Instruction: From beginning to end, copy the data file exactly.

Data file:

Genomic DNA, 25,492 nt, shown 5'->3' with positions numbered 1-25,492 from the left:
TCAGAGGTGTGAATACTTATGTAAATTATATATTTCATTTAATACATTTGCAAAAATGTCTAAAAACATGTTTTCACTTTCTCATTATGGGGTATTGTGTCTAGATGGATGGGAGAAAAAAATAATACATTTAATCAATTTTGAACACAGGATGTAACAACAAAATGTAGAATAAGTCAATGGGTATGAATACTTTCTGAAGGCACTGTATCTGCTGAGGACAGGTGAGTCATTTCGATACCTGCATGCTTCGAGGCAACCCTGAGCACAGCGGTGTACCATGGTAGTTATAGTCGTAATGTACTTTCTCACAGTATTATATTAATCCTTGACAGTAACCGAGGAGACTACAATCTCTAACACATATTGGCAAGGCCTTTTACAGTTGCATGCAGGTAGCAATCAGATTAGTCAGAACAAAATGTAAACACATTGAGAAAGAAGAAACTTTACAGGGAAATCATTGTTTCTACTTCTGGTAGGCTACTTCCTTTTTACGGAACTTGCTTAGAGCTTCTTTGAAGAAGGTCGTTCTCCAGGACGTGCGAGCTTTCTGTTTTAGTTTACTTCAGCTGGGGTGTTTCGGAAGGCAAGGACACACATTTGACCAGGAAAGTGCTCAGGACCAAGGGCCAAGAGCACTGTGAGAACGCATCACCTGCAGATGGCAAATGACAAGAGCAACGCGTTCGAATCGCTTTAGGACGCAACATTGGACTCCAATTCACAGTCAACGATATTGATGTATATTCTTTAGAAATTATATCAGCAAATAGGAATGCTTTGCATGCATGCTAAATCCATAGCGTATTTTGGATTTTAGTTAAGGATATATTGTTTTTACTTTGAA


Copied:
Genomic DNA, 25,492 nt, shown 5'->3' with positions numbered 1-25,492 from the left:
TCAGAGGTGTGAATACTTATGTAAATTATATATTTCATTTAATACATTTGCAAAAATGTCTAAAAACATGTTTTCACTTTCTCATTATGGGGTATTGTGTCTAGATGGATGGGAGAAAAAAATAATACATTTAATCAATTTTGAACACAGGATGTAACAACAAAATGTAGAATAAGTCAATGGGTATGAATACTTTCTGAAGGCACTGTATCTGCTGAGGACAGGTGAGTCATTTCGATACCTGCATGCTTCGAGGCAACCCTGAGCACAGCGGTGTACCATGGTAGTTATAGTCGTAATGTACTTTCTCACAGTATTATATTAATCCTTGACAGTAACCGAGGAGACTACAATCTCTAACACATATTGGCAAGGCCTTTTACAGTTGCATGCAGGTAGCAATCAGATTAGTCAGAACAAAATGTAAACACATTGAGAAAGAAGAAACTTTACAGGGAAATCATTGTTTCTACTTCTGGTAGGCTACTTCCTTTTTACGGAACTTGCTTAGAGCTTCTTTGAAGAAGGTCGTTCTCCAGGACGTGCGAGCTTTCTGTTTTAGTTTACTTCAGCTGGGGTGTTTCGGAAGGCAAGGACACACATTTGACCAGGAAAGTGCTCAGGACCAAGGGCCAAGAGCACTGTGAGAACGCATCACCTGCAGATGGCAAATGACAAGAGCAACGCGTTCGAATCGCTTTAGGACGCAACATTGGACTCCAATTCACAGTCAACGATATTGATGTATATTCTTTAGAAATTATATCAGCAAATAGGAATGCTTTGCATGCATGCTAAATCCATAGCGTATTTTGGATTTTAGTTAAGGATATATTGTTTTTACTTTGAA